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Cricket for dummies

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Jan. 8th, 2011 | 10:57 pm
mood: thirstythirsty
music: Dan Kehler - La Costa Lotta

I've never understood cricket, but I've wanted to for quite a while. Alas, no resource I came across so far actually managed to give an easily-understood *overview* of what cricket was about without getting bogged down in special terminology (only explained in a glossary decidedly not intended for novices) or details. But last night, moth_wingthane and canisrufus_uk were kind enough to explain the whole thing to me. *s*

So, for the benefit of others who might be in the same situation, here's what I gathered:

  • A cricket match features two teams; the objective of the game is to score "runs", and the team that ends up scoring the higher number of runs wins.

  • Unlike other team games like football, basketball etc., cricket is not symmetrical: at any given point, the teams are not interchangable. Rather, there is a "batting" and a "bowling" team, with the bowling team throwing balls at the batting team and the batting team, well, batting them.

  • Just like e.g. a football match is divided into two halves or an ice hockey match is divided into three periods, a cricket match consists of two innings; each inning is further divided into two halves (my terminology), so that both teams will both bat and bowl during each inning. If we assume that, without loss of generality, team A bats first, the basic sequence would be:

    1. Inning 1: team A bats, team B bowls.
    2. Inning 1: team B bats, team A bowls.
    3. Inning 2: team A bats, team B bowls.
    4. Inning 2: team B bats, team A bowls.

    The last "quarter" (my terminology) may be eschewed if team B is already winning at this point, as only the batting team can score "runs" (so if team A is not ahead at this point, they have no chance of winning anymore).

  • Since the objective of the game is to score "runs", how are runs scored? Basically, in order to score a run, the batsman (the batting team's player who happens to be batting at the given moment), after hitting the ball thrown at him by the bowling team, needs to run across the field and make it to the other side. The opposing team, naturally, will try to stop him.

  • A batsman gets stopped if the bowling team either catches his ball without it hitting the ground first, or if they otherwise manage to catch it and throw it at a construction known as a "wicket" (three poles in the ground with some smaller pieces of wood on top of them), knocking those smaller pieces down. Either of these needs to happen before the batsman actually reaches the end of the field, indicated by a line.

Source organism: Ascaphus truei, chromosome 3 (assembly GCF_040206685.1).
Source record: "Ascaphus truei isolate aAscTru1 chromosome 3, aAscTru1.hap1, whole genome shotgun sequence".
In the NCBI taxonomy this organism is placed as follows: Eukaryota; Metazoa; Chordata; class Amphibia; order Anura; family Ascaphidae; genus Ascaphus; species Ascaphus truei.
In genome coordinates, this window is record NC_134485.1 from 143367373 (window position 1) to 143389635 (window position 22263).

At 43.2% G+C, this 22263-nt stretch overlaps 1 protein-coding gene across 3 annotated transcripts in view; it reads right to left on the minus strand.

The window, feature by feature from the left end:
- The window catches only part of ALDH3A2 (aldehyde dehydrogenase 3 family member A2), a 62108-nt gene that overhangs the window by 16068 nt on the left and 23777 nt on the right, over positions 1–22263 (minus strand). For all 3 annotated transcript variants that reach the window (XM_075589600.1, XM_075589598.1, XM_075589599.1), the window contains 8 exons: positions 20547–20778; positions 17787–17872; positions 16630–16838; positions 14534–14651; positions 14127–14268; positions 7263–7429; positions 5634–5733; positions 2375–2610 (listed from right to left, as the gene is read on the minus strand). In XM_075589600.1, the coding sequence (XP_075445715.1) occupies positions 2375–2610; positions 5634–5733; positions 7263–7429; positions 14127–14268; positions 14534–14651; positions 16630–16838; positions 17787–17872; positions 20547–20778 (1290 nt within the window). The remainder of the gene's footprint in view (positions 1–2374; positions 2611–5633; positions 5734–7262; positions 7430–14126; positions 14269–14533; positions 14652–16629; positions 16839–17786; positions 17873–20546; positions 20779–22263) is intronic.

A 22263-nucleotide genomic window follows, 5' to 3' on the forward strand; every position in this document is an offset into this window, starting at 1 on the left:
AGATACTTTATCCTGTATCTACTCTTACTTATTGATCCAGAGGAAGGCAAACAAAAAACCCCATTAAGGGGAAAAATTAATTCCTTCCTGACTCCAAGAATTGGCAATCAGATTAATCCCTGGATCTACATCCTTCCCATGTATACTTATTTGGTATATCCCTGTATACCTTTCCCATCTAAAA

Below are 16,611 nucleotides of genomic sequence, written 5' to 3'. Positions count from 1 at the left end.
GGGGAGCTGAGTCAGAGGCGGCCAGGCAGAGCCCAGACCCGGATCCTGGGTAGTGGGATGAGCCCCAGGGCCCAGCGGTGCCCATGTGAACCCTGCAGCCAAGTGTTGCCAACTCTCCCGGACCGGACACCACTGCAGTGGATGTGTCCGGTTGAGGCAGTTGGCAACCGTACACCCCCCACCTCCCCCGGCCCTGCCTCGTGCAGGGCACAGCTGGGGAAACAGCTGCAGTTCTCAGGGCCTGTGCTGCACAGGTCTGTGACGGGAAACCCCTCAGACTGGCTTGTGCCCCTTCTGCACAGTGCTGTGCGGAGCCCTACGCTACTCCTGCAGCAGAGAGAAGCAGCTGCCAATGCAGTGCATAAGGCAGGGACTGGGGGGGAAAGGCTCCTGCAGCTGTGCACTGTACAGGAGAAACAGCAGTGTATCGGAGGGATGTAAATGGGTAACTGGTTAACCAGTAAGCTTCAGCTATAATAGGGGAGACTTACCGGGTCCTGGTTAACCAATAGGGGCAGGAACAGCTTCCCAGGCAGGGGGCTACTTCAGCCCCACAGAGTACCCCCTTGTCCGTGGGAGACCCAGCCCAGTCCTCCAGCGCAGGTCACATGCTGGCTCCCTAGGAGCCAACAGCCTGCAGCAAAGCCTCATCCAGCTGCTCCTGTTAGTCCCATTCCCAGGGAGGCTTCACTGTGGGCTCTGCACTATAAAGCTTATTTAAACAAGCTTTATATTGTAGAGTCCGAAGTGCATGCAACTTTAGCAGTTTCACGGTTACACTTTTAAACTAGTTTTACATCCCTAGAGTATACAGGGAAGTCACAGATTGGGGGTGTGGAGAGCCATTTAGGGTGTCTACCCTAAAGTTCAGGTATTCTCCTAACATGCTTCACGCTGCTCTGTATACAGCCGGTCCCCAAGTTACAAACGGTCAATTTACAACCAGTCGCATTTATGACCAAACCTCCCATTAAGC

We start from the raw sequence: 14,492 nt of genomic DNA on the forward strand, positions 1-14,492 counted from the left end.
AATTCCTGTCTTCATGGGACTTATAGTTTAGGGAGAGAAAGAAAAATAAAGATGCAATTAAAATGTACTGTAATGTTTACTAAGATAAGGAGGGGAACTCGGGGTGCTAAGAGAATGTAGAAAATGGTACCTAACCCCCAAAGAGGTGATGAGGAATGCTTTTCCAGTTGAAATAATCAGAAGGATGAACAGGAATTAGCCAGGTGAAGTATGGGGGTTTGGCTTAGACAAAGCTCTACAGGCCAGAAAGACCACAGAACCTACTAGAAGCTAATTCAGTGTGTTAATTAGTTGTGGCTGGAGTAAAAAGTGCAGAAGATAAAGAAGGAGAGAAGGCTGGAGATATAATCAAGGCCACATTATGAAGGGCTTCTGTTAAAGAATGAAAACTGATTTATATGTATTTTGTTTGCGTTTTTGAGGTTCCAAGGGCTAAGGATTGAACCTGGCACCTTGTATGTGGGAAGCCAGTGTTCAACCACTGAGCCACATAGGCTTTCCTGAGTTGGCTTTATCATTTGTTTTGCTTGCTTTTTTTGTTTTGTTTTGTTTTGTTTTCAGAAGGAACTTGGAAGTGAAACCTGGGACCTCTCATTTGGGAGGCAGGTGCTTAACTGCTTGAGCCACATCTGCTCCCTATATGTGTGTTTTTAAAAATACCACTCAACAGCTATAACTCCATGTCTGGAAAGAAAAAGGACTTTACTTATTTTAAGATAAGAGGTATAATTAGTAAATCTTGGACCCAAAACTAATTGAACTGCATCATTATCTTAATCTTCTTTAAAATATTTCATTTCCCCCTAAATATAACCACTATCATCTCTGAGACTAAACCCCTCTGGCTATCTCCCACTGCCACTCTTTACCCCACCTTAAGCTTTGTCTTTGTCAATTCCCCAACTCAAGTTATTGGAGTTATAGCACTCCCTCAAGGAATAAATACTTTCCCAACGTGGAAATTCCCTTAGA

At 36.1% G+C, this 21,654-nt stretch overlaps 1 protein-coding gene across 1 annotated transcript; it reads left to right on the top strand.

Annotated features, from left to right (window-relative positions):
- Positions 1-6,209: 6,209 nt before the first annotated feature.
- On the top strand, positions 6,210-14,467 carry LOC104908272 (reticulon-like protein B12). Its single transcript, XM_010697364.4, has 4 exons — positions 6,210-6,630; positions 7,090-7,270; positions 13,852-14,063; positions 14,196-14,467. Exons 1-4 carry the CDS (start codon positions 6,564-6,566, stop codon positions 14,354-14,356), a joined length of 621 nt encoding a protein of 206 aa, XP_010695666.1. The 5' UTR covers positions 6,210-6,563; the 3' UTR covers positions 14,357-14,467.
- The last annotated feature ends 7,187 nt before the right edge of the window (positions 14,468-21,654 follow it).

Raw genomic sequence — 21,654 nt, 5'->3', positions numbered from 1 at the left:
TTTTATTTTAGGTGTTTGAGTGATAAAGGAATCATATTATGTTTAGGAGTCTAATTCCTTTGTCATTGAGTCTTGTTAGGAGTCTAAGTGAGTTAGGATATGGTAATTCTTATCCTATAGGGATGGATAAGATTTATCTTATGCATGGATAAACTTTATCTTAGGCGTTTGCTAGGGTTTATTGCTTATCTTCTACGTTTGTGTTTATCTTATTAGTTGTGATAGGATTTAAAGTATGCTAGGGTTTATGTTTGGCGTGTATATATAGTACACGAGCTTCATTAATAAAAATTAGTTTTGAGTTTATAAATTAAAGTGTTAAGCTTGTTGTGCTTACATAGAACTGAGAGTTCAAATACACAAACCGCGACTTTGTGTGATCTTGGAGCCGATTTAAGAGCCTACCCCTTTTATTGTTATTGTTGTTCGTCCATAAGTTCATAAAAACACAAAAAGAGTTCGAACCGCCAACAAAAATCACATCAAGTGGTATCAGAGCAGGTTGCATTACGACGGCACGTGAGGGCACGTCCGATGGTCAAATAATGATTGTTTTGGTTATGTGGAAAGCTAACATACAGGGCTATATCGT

• If the batsman does not make it, he's "out", and the batting team's next player comes in as a batsman. Once all the players are "out", the teams switch positions, as before, with the batting team becoming the bowling team and vice versa.

  • That said, a batsman, after batting the ball, does not HAVE to attempt a run. If he thinks that his batting wasn't so great and that he wouldn't have a chance to score a run, he can stay put, and another ball will be bowled (thrown at him).

  • The only complication to the above is that there's actually two batsmen on the field at any time, on opposite ends of the field. The second batsman is a backup (my terminology); he doesn't bat, and he has to run iff the "real" batsman (my terminology) does. If the run is successful (which requires that BOTH successfully reach the other side of the field), the two batsmen, having switched positions, will naturally reverse their roles.

There's a large amount of things not covered here, and indeed, if you read the above, you'll probably find yourself asking quite a few questions, such as "how often can the batsman decide not to run", "if only one batsman does not make it to the other side of the field, are they both out, or just the one who didn't make it", and so on; but at the very least, you'll now have a rough idea of what the game is about in principle, and what the basic mechanisms are.

For more information, check out Auntie's page on cricket (which I didn't look at yet), or explore dmmaus's explanation of cricket.

(Nota bene: I'm sure that what I wrote above is not just oversimplified but in fact outright wrong in places. If you're a cricket afficionado and notice a genuine mistake, please point it out below, but do keep in mind that this isn't supposed to be an exhaustive treatment.)

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Comments {38}

Killjoy #10

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from: lionhill
date: Jan. 8th, 2011 11:02 pm (UTC)
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I've always wondered what cricket was about, so thanks for the elightenment!

This sport sounds wickedly complicated.

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Schneelocke

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from: schnee
date: Jan. 8th, 2011 11:40 pm (UTC)
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You're welcome! And it does, doesn't it? As either moth_wingthane or canisrufus_uk said yesterday, it's had centuries to become eccentric, and I think that's really spot-on. ;)

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Schneelocke

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from: schnee
date: Jan. 8th, 2011 11:44 pm (UTC)
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Yup, we were only talking about test cricket yesterday.

Hmm, overs weren't mentioned to me yet, but then, this is just supposed to be a start, not an exhaustive explanation of all aspects of the game. That said, though, thanks! Interesting, so the field itself is symmetrical?

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archadia